My 100 Essential Albums – 8 Disraeli Gears by Cream
Released in November 1967 this was Cream’s second album and regularly features in lists of the top 100 essential albums.
After the blues influenced, softer Fresh Cream, their first album, Cream embarked on a different, heavier, path. This is, perhaps, the prototype for later heavy groups while Cream retained their blues feeling on tracks like “Outside Woman Blues”, “Take it Back” and “Strange Brew”. This last owes a lot to “Lawdy Mama” using an Albert King type solo to such good effect.
The stand-out moments on the album come thick and fast. Not just the guitar work of Clapton, but also the innovative bass work by the recently departed Bruce. Add to them the mesmeric playing of the wonderful Ginger Baker and here is a band that changed rock. Even the strange “Mother’s Lament” has a quality and charm that endeared itself to young lads (me included) everywhere. It was not only the musicians who were of the first order. It was produced by Felix Pappalardi who went on to play bass in Mountain (taking Cream’s sound with him, some say). The engineer was Tom Dowd who worked on “Layla and Other Love Songs”. Mind you Dowd did have his off days, he also worked on the excruciatingly bad “461 Ocean Boulevard”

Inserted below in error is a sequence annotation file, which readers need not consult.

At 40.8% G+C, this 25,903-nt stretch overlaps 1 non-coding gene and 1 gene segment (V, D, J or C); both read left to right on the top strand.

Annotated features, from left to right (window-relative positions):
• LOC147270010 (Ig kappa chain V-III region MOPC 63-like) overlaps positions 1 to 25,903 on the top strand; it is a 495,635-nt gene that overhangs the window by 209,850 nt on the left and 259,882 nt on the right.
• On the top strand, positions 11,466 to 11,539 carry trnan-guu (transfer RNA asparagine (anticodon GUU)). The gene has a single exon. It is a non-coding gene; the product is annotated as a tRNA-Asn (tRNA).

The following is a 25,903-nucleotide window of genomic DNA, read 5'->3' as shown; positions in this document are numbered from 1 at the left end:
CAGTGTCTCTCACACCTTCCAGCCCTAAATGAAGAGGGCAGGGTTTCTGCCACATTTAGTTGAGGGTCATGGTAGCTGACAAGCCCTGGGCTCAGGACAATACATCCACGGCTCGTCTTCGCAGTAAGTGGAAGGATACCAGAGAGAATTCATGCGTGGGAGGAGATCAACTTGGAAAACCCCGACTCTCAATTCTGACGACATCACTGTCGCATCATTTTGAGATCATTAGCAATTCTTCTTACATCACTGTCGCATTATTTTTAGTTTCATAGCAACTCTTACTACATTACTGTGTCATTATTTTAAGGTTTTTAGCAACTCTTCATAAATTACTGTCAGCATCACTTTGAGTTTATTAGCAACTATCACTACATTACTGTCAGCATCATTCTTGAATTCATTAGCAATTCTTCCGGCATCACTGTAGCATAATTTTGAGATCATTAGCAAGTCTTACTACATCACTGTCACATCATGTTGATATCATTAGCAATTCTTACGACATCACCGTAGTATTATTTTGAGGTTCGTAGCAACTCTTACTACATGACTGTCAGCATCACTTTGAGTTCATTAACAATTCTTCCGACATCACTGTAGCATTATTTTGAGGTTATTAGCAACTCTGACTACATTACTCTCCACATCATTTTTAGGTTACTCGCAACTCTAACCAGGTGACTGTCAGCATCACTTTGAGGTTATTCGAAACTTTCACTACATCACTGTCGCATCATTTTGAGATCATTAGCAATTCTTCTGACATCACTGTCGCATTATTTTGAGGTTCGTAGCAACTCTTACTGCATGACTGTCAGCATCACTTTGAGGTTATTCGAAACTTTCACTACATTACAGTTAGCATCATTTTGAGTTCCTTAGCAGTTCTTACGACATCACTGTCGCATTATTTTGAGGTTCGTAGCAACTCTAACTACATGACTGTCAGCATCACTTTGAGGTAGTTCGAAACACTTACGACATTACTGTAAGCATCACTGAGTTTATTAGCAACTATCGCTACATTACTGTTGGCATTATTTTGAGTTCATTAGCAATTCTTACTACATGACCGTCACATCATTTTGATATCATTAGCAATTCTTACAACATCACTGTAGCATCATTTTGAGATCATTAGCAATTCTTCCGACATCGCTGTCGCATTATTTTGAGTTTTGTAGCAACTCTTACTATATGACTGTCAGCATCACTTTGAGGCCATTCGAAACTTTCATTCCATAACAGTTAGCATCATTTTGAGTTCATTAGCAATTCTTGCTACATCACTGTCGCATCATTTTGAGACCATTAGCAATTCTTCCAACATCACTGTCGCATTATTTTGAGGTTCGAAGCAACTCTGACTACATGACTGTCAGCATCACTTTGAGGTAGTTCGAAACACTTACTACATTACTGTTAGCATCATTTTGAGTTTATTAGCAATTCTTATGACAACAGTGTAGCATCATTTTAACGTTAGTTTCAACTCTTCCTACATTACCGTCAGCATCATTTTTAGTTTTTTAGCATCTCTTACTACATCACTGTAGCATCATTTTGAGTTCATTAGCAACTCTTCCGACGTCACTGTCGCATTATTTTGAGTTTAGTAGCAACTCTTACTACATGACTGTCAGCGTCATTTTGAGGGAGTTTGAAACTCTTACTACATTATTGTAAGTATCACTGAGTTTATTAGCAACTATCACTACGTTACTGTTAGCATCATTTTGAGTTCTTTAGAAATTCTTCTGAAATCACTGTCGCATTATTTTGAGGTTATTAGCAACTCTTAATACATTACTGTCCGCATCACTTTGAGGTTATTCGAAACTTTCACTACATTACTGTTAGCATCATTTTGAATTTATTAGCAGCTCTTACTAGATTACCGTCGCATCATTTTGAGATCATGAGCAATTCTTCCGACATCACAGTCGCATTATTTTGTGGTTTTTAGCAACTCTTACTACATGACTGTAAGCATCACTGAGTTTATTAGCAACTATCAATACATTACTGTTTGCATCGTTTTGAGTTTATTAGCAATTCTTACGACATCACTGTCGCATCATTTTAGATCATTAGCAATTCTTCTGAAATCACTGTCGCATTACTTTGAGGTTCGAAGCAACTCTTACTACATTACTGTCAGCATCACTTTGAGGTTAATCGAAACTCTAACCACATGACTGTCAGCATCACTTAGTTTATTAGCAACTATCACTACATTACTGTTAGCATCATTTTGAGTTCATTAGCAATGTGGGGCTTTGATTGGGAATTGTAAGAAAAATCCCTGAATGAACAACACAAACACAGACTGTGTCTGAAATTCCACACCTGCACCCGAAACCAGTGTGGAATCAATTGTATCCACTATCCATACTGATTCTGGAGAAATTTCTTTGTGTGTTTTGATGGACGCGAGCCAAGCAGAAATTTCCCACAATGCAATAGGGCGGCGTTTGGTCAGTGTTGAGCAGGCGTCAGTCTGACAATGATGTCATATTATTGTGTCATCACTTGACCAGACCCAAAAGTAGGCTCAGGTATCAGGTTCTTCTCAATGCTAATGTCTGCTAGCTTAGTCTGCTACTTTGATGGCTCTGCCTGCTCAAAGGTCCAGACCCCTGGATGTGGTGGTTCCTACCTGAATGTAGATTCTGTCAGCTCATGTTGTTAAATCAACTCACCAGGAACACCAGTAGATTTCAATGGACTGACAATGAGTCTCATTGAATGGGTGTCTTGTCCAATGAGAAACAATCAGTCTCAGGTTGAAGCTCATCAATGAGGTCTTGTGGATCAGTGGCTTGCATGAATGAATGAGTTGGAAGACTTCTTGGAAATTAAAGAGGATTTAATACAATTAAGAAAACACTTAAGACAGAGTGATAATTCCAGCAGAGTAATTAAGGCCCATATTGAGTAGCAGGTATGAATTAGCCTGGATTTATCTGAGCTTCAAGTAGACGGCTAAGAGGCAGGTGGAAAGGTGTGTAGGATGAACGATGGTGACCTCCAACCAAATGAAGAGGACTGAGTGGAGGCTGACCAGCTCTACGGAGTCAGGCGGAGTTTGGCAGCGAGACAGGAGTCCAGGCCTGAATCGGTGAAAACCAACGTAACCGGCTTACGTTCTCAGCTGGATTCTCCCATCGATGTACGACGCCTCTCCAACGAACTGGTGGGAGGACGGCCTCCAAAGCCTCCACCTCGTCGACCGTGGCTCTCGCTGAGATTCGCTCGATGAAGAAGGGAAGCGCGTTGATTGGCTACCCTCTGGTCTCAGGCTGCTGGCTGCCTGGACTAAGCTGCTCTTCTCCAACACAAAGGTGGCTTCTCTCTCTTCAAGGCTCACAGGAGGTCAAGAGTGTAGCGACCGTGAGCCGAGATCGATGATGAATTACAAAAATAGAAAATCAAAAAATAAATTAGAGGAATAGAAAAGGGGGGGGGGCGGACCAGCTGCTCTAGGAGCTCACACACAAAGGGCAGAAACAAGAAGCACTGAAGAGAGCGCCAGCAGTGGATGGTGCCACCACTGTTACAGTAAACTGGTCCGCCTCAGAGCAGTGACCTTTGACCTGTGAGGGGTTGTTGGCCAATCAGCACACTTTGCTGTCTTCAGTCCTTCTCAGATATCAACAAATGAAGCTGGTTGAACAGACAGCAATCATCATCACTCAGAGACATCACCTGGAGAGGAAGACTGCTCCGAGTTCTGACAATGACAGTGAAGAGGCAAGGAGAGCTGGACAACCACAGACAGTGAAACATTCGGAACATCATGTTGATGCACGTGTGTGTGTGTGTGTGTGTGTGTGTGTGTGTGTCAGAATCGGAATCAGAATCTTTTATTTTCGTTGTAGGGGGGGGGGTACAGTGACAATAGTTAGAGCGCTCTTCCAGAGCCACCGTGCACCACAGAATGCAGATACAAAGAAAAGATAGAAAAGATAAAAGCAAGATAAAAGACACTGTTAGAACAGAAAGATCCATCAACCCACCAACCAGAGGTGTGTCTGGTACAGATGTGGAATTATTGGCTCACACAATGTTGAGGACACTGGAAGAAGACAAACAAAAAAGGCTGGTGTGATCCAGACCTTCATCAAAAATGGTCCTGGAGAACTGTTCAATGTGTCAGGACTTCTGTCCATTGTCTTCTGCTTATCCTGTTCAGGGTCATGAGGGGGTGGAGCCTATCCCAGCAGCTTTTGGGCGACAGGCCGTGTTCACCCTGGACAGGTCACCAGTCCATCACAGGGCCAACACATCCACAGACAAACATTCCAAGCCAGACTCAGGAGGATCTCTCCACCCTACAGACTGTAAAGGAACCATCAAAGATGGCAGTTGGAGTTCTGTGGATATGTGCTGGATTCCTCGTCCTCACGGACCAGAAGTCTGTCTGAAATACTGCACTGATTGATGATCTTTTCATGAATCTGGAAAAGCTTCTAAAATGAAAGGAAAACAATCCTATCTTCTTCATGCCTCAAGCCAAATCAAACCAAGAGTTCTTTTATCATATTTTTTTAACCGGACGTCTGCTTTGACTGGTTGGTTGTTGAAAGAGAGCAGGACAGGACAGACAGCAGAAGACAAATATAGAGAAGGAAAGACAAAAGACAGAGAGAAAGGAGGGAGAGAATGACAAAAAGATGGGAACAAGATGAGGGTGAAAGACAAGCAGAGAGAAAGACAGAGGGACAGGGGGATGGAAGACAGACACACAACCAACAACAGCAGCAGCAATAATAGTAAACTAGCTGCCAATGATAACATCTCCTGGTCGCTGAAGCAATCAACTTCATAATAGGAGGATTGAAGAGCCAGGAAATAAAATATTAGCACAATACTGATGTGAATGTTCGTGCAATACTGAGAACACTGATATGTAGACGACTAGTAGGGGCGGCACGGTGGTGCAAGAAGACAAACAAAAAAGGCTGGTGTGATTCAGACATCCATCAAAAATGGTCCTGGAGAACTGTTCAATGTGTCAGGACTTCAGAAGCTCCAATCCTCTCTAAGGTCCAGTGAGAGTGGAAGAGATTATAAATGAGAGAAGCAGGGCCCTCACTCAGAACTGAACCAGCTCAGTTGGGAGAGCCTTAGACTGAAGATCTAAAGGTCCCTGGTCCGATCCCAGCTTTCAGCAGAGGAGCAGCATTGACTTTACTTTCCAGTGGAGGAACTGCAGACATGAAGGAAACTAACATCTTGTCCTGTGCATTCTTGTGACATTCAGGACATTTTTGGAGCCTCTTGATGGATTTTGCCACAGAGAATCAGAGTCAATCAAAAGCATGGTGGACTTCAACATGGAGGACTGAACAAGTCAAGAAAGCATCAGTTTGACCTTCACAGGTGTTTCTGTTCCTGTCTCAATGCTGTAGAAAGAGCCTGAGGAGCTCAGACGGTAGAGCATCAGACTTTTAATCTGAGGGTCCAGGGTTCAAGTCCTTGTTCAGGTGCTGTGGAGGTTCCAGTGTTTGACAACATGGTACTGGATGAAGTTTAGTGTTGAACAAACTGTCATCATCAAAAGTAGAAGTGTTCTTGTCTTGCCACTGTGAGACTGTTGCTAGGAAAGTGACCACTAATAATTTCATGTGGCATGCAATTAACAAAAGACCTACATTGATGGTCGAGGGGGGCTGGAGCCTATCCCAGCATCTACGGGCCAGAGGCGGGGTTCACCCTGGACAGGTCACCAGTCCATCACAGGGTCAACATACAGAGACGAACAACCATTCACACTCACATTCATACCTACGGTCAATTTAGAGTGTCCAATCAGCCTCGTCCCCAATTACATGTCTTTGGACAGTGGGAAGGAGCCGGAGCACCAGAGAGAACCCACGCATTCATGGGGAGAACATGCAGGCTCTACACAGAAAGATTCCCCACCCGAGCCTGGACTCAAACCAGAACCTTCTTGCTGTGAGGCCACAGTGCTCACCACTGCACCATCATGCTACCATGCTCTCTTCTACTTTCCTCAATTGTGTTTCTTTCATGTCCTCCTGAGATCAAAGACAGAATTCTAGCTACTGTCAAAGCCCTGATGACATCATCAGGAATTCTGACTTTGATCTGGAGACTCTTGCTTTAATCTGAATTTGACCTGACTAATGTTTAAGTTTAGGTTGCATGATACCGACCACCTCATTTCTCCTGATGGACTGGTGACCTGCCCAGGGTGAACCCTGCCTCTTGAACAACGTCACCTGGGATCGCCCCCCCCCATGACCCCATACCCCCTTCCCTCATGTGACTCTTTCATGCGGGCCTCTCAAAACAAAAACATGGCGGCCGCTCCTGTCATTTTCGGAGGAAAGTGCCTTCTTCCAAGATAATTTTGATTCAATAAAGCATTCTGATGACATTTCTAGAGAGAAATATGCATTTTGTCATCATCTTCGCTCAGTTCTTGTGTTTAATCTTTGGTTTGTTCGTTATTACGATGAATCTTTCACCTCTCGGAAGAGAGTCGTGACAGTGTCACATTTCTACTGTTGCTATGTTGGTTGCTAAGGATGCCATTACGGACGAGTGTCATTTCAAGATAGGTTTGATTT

The album was their break through album in the USA, they were already popular and well known in the UK. This is in spite of the album taking a mere 4 days to record, which is just as well as the band’s visa to the USA ran out on the last day of recording.
As I was compiling my list of 100 essential albums the actual rank for each one became problematic. Is this really better than the George. Thorogood album at number 9? It all depends on my mood, of course, but what I do know is that this is a great album and “Strange Brew” is a fine, fine rock track.
As essential albums go this is so automatic it should be illegal